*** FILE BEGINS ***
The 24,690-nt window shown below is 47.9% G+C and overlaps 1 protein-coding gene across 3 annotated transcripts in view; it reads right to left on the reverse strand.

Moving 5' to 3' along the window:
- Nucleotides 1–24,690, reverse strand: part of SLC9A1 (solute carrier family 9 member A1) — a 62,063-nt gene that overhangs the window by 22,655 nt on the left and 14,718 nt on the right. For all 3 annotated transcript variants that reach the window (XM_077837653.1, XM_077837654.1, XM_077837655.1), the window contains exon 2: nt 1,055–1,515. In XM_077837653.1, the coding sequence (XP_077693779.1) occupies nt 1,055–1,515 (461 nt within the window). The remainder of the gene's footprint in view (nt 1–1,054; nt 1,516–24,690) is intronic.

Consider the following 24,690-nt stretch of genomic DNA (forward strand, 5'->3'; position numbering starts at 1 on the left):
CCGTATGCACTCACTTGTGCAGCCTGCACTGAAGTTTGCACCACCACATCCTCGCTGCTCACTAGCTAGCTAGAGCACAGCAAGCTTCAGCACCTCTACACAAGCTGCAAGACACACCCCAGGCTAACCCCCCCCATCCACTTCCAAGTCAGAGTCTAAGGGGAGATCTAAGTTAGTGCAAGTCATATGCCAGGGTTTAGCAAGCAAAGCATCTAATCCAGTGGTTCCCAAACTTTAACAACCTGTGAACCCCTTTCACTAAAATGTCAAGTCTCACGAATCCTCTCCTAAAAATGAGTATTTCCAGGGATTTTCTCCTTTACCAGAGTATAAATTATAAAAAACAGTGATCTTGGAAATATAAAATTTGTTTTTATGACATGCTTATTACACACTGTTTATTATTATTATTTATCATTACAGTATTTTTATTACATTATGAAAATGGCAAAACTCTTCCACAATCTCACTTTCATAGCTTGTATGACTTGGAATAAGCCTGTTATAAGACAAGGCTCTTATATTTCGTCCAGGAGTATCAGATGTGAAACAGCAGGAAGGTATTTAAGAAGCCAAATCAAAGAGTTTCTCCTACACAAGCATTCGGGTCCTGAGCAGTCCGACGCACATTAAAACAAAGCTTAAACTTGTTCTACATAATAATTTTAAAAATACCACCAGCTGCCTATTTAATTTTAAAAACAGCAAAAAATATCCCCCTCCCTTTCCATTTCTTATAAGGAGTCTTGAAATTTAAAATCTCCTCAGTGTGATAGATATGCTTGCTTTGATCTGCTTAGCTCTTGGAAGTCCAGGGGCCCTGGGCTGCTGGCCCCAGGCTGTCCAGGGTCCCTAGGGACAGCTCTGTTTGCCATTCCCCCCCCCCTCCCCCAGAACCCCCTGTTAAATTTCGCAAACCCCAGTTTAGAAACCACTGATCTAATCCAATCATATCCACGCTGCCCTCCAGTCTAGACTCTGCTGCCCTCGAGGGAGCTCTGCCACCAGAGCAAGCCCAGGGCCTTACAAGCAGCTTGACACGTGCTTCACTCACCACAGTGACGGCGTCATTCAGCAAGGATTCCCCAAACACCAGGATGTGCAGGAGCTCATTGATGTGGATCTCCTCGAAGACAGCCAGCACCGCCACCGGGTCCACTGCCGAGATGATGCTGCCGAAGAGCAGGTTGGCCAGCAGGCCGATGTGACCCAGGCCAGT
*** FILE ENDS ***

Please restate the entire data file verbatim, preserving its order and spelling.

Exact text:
The 24,690-nt window shown below is 47.9% G+C and overlaps 1 protein-coding gene across 3 annotated transcripts in view; it reads right to left on the reverse strand.

Moving 5' to 3' along the window:
- Nucleotides 1–24,690, reverse strand: part of SLC9A1 (solute carrier family 9 member A1) — a 62,063-nt gene that overhangs the window by 22,655 nt on the left and 14,718 nt on the right. For all 3 annotated transcript variants that reach the window (XM_077837653.1, XM_077837654.1, XM_077837655.1), the window contains exon 2: nt 1,055–1,515. In XM_077837653.1, the coding sequence (XP_077693779.1) occupies nt 1,055–1,515 (461 nt within the window). The remainder of the gene's footprint in view (nt 1–1,054; nt 1,516–24,690) is intronic.

Consider the following 24,690-nt stretch of genomic DNA (forward strand, 5'->3'; position numbering starts at 1 on the left):
CCGTATGCACTCACTTGTGCAGCCTGCACTGAAGTTTGCACCACCACATCCTCGCTGCTCACTAGCTAGCTAGAGCACAGCAAGCTTCAGCACCTCTACACAAGCTGCAAGACACACCCCAGGCTAACCCCCCCCATCCACTTCCAAGTCAGAGTCTAAGGGGAGATCTAAGTTAGTGCAAGTCATATGCCAGGGTTTAGCAAGCAAAGCATCTAATCCAGTGGTTCCCAAACTTTAACAACCTGTGAACCCCTTTCACTAAAATGTCAAGTCTCACGAATCCTCTCCTAAAAATGAGTATTTCCAGGGATTTTCTCCTTTACCAGAGTATAAATTATAAAAAACAGTGATCTTGGAAATATAAAATTTGTTTTTATGACATGCTTATTACACACTGTTTATTATTATTATTTATCATTACAGTATTTTTATTACATTATGAAAATGGCAAAACTCTTCCACAATCTCACTTTCATAGCTTGTATGACTTGGAATAAGCCTGTTATAAGACAAGGCTCTTATATTTCGTCCAGGAGTATCAGATGTGAAACAGCAGGAAGGTATTTAAGAAGCCAAATCAAAGAGTTTCTCCTACACAAGCATTCGGGTCCTGAGCAGTCCGACGCACATTAAAACAAAGCTTAAACTTGTTCTACATAATAATTTTAAAAATACCACCAGCTGCCTATTTAATTTTAAAAACAGCAAAAAATATCCCCCTCCCTTTCCATTTCTTATAAGGAGTCTTGAAATTTAAAATCTCCTCAGTGTGATAGATATGCTTGCTTTGATCTGCTTAGCTCTTGGAAGTCCAGGGGCCCTGGGCTGCTGGCCCCAGGCTGTCCAGGGTCCCTAGGGACAGCTCTGTTTGCCATTCCCCCCCCCCTCCCCCAGAACCCCCTGTTAAATTTCGCAAACCCCAGTTTAGAAACCACTGATCTAATCCAATCATATCCACGCTGCCCTCCAGTCTAGACTCTGCTGCCCTCGAGGGAGCTCTGCCACCAGAGCAAGCCCAGGGCCTTACAAGCAGCTTGACACGTGCTTCACTCACCACAGTGACGGCGTCATTCAGCAAGGATTCCCCAAACACCAGGATGTGCAGGAGCTCATTGATGTGGATCTCCTCGAAGACAGCCAGCACCGCCACCGGGTCCACTGCCGAGATGATGCTGCCGAAGAGCAGGTTGGCCAGCAGGCCGATGTGACCCAGGCCAGT